passwords

The man who wrote the book on password security now says those hard-to-remember passwords don’t actually provide extra security.
Protect non-computer information. Your paper-based files, bank statements, passport, and credit card statements provide ample
Follow Joe Ross on Twitter: www.twitter.com/CSIdentity Hollywoodization of the Hacker Will Bring Mainstream Awareness Shows
You can't be overly cautious when it comes to protecting yourself against scammers, it seems every advance in identity theft
Passwords are required just about everywhere you go on the web. Whether you are posting on a casual blog or accessing bank
Some passwords are funny. Some are pretty weird. Some can be a math problem. Many can be laughably easy to hack (I give you "dadada, ""qwerty," "password" and"123qwe" to name a few.) -- or very tricky. But one thing is for sure, they are never really 100 percent hack proof.
Perhaps I wasn't made aware of World Password Day because it's just that... a single day. Something as valuable as protecting one's Amazon, Walmart and Airbnb accounts from cybercriminals surely merits more than one 24-hour clock cycle.
Inspired by all of the crazy-busy and talented people I've been speaking to recently, here are seven additional stress-relief strategies you can use when you're short on time.
The goal is to not only give them a peek into the career of a cybersecurity professional -- a field with a huge career gap -- but also to arm them with the tools to help themselves and their families, be safe and smart online.
The best intentions can't really stop these guys, but adopting a best-practices approach to data security can make your online world more secure. Here are some of the things you can do in 2016 to help avoid the living hell of identity theft and other identity-related crimes.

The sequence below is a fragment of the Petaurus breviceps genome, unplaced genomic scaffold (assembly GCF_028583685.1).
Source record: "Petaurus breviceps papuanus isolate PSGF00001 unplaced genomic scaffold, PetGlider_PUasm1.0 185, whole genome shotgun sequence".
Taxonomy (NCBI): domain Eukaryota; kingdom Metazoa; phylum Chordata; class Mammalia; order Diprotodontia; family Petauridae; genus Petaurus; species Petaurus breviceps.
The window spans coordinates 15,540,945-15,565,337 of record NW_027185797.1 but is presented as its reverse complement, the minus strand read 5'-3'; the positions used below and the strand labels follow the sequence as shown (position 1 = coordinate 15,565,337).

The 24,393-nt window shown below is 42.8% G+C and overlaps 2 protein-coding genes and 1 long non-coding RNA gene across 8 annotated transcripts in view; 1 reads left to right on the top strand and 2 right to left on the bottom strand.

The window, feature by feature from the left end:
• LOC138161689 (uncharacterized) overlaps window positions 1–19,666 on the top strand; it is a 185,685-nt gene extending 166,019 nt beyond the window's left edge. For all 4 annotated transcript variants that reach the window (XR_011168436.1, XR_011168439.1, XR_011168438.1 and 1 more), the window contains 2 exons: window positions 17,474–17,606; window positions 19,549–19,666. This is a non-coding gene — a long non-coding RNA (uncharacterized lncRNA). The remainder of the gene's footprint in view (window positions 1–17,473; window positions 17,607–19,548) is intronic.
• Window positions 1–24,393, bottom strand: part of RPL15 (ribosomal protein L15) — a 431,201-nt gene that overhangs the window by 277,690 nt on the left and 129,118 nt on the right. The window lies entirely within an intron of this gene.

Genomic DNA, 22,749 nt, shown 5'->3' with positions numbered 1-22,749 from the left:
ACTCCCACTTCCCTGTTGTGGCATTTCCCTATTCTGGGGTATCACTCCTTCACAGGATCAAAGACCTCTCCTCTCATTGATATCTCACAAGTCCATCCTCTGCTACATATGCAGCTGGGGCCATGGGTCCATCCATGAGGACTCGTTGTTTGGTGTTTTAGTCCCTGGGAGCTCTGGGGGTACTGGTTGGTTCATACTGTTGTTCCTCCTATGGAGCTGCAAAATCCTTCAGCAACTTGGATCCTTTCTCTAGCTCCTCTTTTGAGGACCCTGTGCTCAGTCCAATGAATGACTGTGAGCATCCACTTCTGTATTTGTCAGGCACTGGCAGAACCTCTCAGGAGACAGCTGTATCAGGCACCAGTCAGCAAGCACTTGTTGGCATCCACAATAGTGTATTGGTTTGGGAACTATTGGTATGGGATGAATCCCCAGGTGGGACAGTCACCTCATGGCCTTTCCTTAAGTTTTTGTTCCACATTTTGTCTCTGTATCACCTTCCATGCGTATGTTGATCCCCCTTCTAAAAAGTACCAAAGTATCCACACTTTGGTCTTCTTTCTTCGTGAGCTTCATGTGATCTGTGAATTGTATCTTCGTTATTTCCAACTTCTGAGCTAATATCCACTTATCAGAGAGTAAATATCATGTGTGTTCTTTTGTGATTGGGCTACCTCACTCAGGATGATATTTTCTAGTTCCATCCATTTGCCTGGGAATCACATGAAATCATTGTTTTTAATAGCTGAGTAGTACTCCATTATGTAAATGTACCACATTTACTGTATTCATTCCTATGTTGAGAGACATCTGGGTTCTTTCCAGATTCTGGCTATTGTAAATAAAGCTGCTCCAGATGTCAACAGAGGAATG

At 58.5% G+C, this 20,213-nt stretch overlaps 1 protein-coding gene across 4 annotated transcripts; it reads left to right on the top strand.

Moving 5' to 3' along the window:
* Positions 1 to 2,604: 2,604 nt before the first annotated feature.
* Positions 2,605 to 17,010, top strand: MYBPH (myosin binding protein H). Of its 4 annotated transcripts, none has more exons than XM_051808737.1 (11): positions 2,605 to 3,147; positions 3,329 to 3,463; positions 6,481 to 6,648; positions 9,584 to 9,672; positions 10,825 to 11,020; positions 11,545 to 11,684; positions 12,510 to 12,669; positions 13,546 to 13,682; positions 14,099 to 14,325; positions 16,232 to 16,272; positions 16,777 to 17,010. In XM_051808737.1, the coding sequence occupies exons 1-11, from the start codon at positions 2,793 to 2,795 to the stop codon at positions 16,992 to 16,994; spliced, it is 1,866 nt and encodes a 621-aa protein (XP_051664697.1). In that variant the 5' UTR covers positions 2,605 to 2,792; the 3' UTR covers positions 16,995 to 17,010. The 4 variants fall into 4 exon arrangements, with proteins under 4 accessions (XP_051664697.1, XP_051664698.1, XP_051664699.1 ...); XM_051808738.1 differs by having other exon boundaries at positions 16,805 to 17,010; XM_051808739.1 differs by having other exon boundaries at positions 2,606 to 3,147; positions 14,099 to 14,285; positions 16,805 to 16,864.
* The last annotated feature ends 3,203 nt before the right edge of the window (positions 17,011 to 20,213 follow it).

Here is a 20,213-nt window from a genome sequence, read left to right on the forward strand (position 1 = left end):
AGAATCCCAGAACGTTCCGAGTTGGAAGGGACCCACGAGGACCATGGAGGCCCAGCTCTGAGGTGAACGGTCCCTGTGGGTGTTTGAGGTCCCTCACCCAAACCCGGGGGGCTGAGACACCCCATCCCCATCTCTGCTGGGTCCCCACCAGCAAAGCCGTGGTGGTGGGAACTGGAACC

That could have been a lie, but I'll save that story for another day. "We have several ahead of you in the queue," he said
But there's no evidence any data has been stolen.
I am so technologically challenged that my granddaughter, Chloe, who isn't even 3 years old, is more advanced than I am. I know this because she can use an iPad. I don't have an iPad, or an iPod, or even an iWatch, although I do have an iPhone and, according to my dentist, iTeeth.
We all need to take responsibility for the attackable surface, or vulnerability, of our personal information and our areas of exposure.
Well, now that I've laid the ground work, I'll tell you my story. What about partners who have lived together or been married
What makes a question like, "What is your favorite sports team?" a security risk? Isn't answering it supposed to enhance your security? Actually, such questions aren't intended primarily to enhance your security.
Can you blame me for not remembering my passwords? I have an Excel sheet with over 100 websites on it and at least 16 different passwords to remember. I have tried putting the important ones in a secret place on my phone. I know that's wrong. A 12-year-old could find them in two minutes.